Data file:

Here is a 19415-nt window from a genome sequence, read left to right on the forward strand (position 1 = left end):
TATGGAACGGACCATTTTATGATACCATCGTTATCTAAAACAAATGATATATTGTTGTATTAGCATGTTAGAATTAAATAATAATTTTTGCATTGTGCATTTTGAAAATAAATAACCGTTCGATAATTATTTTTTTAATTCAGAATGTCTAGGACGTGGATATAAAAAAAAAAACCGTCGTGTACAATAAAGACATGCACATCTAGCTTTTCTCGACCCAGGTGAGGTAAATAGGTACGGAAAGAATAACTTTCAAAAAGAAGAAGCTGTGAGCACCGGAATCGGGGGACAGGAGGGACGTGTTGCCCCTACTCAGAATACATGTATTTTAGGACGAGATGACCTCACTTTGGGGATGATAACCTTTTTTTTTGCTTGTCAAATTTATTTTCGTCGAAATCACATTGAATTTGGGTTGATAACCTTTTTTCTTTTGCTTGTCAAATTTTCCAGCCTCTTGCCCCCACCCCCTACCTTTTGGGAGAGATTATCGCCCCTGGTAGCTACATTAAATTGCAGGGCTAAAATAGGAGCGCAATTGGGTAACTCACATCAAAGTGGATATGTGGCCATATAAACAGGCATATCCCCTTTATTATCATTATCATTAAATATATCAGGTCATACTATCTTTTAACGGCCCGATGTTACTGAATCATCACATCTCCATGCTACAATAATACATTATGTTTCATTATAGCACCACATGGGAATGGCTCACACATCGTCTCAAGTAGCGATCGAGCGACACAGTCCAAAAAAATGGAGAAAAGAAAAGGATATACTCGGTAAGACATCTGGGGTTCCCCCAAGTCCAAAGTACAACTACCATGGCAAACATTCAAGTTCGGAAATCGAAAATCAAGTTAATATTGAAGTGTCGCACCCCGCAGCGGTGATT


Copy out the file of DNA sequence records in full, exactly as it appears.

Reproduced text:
Here is a 19415-nt window from a genome sequence, read left to right on the forward strand (position 1 = left end):
TATGGAACGGACCATTTTATGATACCATCGTTATCTAAAACAAATGATATATTGTTGTATTAGCATGTTAGAATTAAATAATAATTTTTGCATTGTGCATTTTGAAAATAAATAACCGTTCGATAATTATTTTTTTAATTCAGAATGTCTAGGACGTGGATATAAAAAAAAAAACCGTCGTGTACAATAAAGACATGCACATCTAGCTTTTCTCGACCCAGGTGAGGTAAATAGGTACGGAAAGAATAACTTTCAAAAAGAAGAAGCTGTGAGCACCGGAATCGGGGGACAGGAGGGACGTGTTGCCCCTACTCAGAATACATGTATTTTAGGACGAGATGACCTCACTTTGGGGATGATAACCTTTTTTTTTGCTTGTCAAATTTATTTTCGTCGAAATCACATTGAATTTGGGTTGATAACCTTTTTTCTTTTGCTTGTCAAATTTTCCAGCCTCTTGCCCCCACCCCCTACCTTTTGGGAGAGATTATCGCCCCTGGTAGCTACATTAAATTGCAGGGCTAAAATAGGAGCGCAATTGGGTAACTCACATCAAAGTGGATATGTGGCCATATAAACAGGCATATCCCCTTTATTATCATTATCATTAAATATATCAGGTCATACTATCTTTTAACGGCCCGATGTTACTGAATCATCACATCTCCATGCTACAATAATACATTATGTTTCATTATAGCACCACATGGGAATGGCTCACACATCGTCTCAAGTAGCGATCGAGCGACACAGTCCAAAAAAATGGAGAAAAGAAAAGGATATACTCGGTAAGACATCTGGGGTTCCCCCAAGTCCAAAGTACAACTACCATGGCAAACATTCAAGTTCGGAAATCGAAAATCAAGTTAATATTGAAGTGTCGCACCCCGCAGCGGTGATT